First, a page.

I think some of the recent fireworks over comments stems from a conceptual disagreement between those like myself and Sbi, and "management" of StackExchange -- namely, who conceptually owns a given piece of content. And by "owns", I don't mean in the "intellectual property" sense, I mean in a "who do we optimize for" sense. I mean in a "why are we tracking this content" sense.
Here are possible "owners" I'm speaking of:
- The Asker -- The original asker of the question.
- The Answerer -- The author of an answer. Note that this applies only to their own answer, and not to comments they may make on another answer.
- The Commentor -- The author of a comment.
- The System -- Content which should be maintained for the system as a whole; e.g. for Google/Bing drive by viewers.
- Users with access to "Moderation Tools"
I think it's pretty clear at this point that Questions and Answers are owned by the asker, the answerer, and the system. Obviously the asker is helped out by the question -- because they're getting an answer. The answerer is getting helped out because they're getting something to answer, which often teaches them as much about the topic as their answer teaches the asker. Both questions and answers are left open to editing and improvement by anyone with sufficient rep, which makes them more useful to the system as a whole.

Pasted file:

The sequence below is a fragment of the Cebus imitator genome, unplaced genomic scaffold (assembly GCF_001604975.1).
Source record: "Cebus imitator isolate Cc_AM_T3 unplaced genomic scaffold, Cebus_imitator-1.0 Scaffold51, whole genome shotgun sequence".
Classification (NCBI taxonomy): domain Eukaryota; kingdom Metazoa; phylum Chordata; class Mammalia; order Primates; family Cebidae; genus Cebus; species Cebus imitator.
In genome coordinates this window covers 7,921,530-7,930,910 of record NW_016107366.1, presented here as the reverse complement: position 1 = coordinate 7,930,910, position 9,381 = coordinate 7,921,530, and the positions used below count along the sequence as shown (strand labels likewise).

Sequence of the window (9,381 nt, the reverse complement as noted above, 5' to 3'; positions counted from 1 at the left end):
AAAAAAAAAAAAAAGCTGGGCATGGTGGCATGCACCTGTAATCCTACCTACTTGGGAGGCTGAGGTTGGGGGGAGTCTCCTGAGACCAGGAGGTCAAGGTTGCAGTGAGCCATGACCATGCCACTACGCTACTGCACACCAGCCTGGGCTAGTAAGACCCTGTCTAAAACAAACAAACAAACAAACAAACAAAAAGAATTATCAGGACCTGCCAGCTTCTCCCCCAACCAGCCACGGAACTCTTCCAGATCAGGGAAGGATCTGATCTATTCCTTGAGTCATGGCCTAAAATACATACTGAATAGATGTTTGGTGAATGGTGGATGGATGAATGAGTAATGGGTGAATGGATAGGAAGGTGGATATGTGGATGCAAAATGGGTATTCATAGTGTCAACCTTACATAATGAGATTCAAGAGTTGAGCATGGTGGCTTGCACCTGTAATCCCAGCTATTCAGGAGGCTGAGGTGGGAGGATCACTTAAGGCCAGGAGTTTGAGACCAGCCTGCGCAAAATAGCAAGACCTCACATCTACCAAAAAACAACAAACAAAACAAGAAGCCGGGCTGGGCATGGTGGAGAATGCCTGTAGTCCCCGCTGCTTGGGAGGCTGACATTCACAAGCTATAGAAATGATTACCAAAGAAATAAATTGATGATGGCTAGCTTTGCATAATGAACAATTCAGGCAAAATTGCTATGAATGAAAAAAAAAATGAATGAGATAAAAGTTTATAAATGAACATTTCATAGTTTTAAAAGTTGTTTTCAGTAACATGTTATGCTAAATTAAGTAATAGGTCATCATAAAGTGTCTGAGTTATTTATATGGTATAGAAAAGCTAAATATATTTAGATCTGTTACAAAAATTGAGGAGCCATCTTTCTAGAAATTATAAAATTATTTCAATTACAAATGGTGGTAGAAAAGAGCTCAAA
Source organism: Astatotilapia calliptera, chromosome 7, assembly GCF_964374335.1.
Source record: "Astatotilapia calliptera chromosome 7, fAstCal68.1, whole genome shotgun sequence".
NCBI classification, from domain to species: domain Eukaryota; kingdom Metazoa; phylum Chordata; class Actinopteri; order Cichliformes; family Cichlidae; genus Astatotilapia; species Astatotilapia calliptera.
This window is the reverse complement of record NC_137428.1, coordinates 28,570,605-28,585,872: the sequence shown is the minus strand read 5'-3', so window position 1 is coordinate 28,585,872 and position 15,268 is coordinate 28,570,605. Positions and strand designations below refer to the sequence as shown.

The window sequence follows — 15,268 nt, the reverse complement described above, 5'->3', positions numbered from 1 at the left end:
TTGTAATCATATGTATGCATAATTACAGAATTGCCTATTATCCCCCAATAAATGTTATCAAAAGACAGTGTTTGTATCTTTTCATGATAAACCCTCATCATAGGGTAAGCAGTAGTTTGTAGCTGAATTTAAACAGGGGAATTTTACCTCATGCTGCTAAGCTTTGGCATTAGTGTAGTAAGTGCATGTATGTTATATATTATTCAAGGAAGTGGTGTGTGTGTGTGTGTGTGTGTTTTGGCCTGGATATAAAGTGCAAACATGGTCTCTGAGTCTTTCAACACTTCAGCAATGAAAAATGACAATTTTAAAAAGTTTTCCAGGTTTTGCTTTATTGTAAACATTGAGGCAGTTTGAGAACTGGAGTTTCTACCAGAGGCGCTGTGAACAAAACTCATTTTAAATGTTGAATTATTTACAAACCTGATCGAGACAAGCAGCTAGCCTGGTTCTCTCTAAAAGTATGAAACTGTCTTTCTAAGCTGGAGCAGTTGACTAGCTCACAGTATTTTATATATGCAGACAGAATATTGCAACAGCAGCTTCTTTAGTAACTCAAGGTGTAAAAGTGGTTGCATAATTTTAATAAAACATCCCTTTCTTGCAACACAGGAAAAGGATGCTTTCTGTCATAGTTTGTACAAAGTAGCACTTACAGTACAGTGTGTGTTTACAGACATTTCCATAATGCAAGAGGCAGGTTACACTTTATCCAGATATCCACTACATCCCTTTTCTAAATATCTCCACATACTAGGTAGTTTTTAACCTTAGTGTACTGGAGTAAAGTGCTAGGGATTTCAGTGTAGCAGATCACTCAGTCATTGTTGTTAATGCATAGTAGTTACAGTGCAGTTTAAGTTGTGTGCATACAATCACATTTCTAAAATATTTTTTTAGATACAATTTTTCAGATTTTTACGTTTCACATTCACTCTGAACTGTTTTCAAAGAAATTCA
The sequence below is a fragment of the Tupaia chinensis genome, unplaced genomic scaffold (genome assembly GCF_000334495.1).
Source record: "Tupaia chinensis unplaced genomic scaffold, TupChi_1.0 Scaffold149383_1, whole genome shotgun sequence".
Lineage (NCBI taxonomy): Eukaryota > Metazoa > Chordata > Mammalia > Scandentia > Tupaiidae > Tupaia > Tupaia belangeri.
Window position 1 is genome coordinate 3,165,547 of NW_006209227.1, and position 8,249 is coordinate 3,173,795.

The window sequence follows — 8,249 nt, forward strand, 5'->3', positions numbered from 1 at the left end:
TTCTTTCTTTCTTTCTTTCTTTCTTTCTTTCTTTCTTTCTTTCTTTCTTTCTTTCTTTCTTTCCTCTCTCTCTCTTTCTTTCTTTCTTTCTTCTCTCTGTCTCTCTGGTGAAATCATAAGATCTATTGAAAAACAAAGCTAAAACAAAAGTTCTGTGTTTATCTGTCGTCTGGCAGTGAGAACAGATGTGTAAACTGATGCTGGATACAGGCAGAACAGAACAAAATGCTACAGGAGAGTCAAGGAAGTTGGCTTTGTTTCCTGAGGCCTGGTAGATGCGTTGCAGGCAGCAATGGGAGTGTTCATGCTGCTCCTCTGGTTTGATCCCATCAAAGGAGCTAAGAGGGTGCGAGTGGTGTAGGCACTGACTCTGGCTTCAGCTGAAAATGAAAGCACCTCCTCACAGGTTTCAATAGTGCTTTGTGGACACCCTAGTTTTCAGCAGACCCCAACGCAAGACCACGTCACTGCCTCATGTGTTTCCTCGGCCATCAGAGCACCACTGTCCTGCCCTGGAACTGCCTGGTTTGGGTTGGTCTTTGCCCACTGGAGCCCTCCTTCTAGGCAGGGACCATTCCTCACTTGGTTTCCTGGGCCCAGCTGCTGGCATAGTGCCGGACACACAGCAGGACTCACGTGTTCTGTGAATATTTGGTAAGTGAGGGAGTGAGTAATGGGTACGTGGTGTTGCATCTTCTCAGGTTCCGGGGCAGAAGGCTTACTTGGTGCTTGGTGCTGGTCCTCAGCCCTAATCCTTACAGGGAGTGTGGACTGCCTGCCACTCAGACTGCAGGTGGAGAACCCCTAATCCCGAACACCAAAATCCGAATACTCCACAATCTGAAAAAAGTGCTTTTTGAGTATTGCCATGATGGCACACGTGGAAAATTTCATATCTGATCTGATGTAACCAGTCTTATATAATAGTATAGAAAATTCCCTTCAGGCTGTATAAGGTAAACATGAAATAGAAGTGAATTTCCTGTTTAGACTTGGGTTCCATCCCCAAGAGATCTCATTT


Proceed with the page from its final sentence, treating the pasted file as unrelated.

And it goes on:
Once you leave questions and answers though, things get murkier. Who owns the other kinds of content on StackExchange? And by that I mean:
- Chat room posts
- Comments (!!!)
- Question Votes
- Answer Votes
- Close Votes
- Delete Votes
- Moderator Flags
For example, I think Sbi and myself (looking at the above linked discussion) are of the opinion that comments are owned by the answerer and the commentor. Jeff & Co. are obviously of a different opinion, believing that they belong more so to the system (which is why they'd ever be "noisy"). At least, that's what I'm guessing, but I'm not entirely positive.
What I mean is (source by Jeff)
The reason we have the "get a room" feature is that two users go off on some tangent (or worse, bicker) for 10+ comments each. No other human being is going to read all that, because the only people who care are person A and person B typing all those comments at each other.
Jeff is saying nobody but the commentors are ever going to want to read those comments. And in that respect, I entirely agree with him. The disagreement is whether or not that's a bad thing. If comments are owned by the system, then that's certainly a bad thing, because comments can indeed be noisy. If, on the other hand, they're owned by the commentors, it's not an issue, because it's certainly not noise to them.